SINGAPORE – 6 December 2019 – Aon plc (NYSE:AON), a leading global professional services firm providing a broad range of risk, retirement and health solutions, launches Global Catastrophe Recap report, which evaluates the impact of the natural disaster events that occurred worldwide during October 2019.
The report reveals that Typhoon Hagibis made landfall in Japan’s Iza Peninsula on October 12 before later sweeping through the greater Tokyo metro region. At least 95 people were killed, and more than 93,250 structures damaged or destroyed. Total economic losses were expected to exceed USD10 billion, with insured losses minimally in the billions (USD).
In the United States, extreme wildfire conditions marked by the seasonal return of Diablo and Santa Ana winds led to numerous fire ignitions across California from October 10-17. At least three people were killed and nearly a dozen others were injured. The most destructive fires included the Saddle Ridge Fire (Los Angeles County) and Sandalwood Fire (Riverside County). Total economic damage was expected to exceed USD100 million, with most of the losses covered by insurance.
Further extremely critical wildfire conditions resulted in numerous ignitions across Northern and Southern California from October 23 into early November. The most significant fires included the Kincade Fire (Sonoma County); Tick Fire (Los Angeles County); Getty Fire (Los Angeles County); Hillside Fire (San Bernardino County); Maria Fire (Ventura County), and the Easy Fire (Ventura County). The Kincade blaze prompted the largest evacuation on record in Sonoma County, and a statewide state of emergency was declared. Total economic and insured losses were expected to reach into the hundreds of millions (USD).
Meanwhile, a severe weather outbreak spawned nearly 30 tornado touchdowns, damaging winds, and large hail across the U.S. Plains and Southeast on October 20-21, killing at least four people. Most impacts were recorded in Texas, where a confirmed EF3 tornado with up to 140 mph (220 kph) winds struck several neighborhoods in North Dallas. Further tornado and storm-related impacts were cited in parts of Arkansas, Oklahoma, Missouri, Louisiana, and Tennessee. Economic and insured losses were likely to reach into the hundreds of millions of dollars, if not higher.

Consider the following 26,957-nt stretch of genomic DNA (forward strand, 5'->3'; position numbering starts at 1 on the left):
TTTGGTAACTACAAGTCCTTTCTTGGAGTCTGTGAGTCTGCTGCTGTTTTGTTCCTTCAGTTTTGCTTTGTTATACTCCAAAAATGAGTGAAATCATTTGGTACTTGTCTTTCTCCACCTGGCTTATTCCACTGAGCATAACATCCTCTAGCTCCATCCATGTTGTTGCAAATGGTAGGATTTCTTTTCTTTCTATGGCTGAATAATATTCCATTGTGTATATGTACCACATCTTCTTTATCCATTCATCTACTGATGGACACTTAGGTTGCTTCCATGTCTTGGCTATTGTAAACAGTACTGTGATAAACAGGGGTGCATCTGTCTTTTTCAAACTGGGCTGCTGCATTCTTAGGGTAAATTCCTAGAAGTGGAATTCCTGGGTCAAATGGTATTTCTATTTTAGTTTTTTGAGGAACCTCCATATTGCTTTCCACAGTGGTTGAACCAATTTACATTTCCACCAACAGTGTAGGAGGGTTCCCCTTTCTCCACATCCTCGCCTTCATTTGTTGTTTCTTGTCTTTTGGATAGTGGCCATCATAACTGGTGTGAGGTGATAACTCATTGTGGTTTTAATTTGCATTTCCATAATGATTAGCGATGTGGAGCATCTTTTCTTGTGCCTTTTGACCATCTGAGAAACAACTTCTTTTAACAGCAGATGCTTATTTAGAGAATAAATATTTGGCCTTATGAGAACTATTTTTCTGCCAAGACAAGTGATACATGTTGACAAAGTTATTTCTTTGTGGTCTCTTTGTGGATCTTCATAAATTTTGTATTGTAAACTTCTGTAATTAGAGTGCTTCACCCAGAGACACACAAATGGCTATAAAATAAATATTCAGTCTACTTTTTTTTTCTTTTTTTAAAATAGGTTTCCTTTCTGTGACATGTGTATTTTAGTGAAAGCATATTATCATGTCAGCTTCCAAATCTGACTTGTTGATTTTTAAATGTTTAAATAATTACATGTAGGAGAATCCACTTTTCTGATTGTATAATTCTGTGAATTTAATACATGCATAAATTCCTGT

Steve Bowen, Director and Meteorologist within Aon’s Impact Forecasting team, said: “Vulnerabilities around tropical cyclones, flooding, and wildfires were again exposed during October. Events such as Typhoon Hagibis in Japan and wildfires in California served as a reminder of the repetitive, or clustering, nature of certain perils on a year-to-year basis that can often be hard to predict. With ample exposure located in high-risk locations all around the world, it becomes increasingly important to utilize the latest tools available to better prepare for future weather and climate-related scenarios in both mature and developing markets.”
Other natural hazard events to have occurred in October include:
- Hurricane Lorenzo, the easternmost Category 5 Atlantic Hurricane on record, affected the Azores on October 2 as a Category 1 storm. The Portuguese government estimated damage costs at EUR330 million (USD367 million), primarily attributed to port infrastructure.
- Parts of Western, Central and Eastern Africa were affected by seasonal flooding throughout October. The events resulted in significant humanitarian impacts and hundreds of thousands affected. The combined death toll from October flooding was minimally listed at 208.
- A weakened Typhoon Mitag made landfall in eastern China’s Zhejiang Province (Zhoushan City) on October 1 as a tropical storm, and a second landfall in South Korea on October 2. Heavy rains led to flooding and landslides in South Korea, where at least 14 people were confirmed dead or missing and more than 1,000 properties were inundated. In Zhoushan, China, the storm caused three fatalities. Total economic losses amounted to at least USD816 million, including USD553 million in South Korea and USD263 million in China.
- An active bushfire season in September and October saw numerous fires burn across parts of Queensland and New South Wales as much of Eastern Australia continued to deal with severe drought conditions. The fires destroyed dozens of structures and the Insurance Council of Australia declared separate insurance catastrophe events in each state. Total economic and insured losses from the bushfires were expected into the tens of millions (USD).